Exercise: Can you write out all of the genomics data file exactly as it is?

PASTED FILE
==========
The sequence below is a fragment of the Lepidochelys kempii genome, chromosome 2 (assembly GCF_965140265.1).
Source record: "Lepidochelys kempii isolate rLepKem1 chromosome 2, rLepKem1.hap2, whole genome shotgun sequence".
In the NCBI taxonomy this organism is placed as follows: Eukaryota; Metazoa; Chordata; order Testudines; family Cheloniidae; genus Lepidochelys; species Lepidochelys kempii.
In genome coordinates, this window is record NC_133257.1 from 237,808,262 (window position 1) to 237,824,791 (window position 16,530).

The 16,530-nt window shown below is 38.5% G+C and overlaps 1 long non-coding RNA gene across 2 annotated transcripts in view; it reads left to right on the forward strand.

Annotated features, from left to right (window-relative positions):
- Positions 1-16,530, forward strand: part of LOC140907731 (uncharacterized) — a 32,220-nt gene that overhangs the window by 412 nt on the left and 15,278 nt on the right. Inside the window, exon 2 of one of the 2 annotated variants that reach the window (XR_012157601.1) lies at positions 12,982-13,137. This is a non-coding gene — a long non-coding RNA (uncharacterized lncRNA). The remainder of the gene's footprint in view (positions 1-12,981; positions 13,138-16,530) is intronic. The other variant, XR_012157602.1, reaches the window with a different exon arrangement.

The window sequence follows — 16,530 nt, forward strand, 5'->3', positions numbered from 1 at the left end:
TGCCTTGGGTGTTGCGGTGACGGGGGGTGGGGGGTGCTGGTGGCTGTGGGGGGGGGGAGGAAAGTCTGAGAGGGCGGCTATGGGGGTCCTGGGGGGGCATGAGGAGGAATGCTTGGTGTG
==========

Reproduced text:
The sequence below is a fragment of the Lepidochelys kempii genome, chromosome 2 (assembly GCF_965140265.1).
Source record: "Lepidochelys kempii isolate rLepKem1 chromosome 2, rLepKem1.hap2, whole genome shotgun sequence".
In the NCBI taxonomy this organism is placed as follows: Eukaryota; Metazoa; Chordata; order Testudines; family Cheloniidae; genus Lepidochelys; species Lepidochelys kempii.
In genome coordinates, this window is record NC_133257.1 from 237,808,262 (window position 1) to 237,824,791 (window position 16,530).

The 16,530-nt window shown below is 38.5% G+C and overlaps 1 long non-coding RNA gene across 2 annotated transcripts in view; it reads left to right on the forward strand.

Annotated features, from left to right (window-relative positions):
- Positions 1-16,530, forward strand: part of LOC140907731 (uncharacterized) — a 32,220-nt gene that overhangs the window by 412 nt on the left and 15,278 nt on the right. Inside the window, exon 2 of one of the 2 annotated variants that reach the window (XR_012157601.1) lies at positions 12,982-13,137. This is a non-coding gene — a long non-coding RNA (uncharacterized lncRNA). The remainder of the gene's footprint in view (positions 1-12,981; positions 13,138-16,530) is intronic. The other variant, XR_012157602.1, reaches the window with a different exon arrangement.

The window sequence follows — 16,530 nt, forward strand, 5'->3', positions numbered from 1 at the left end:
TGCCTTGGGTGTTGCGGTGACGGGGGGTGGGGGGTGCTGGTGGCTGTGGGGGGGGGGAGGAAAGTCTGAGAGGGCGGCTATGGGGGTCCTGGGGGGGCATGAGGAGGAATGCTTGGTGTG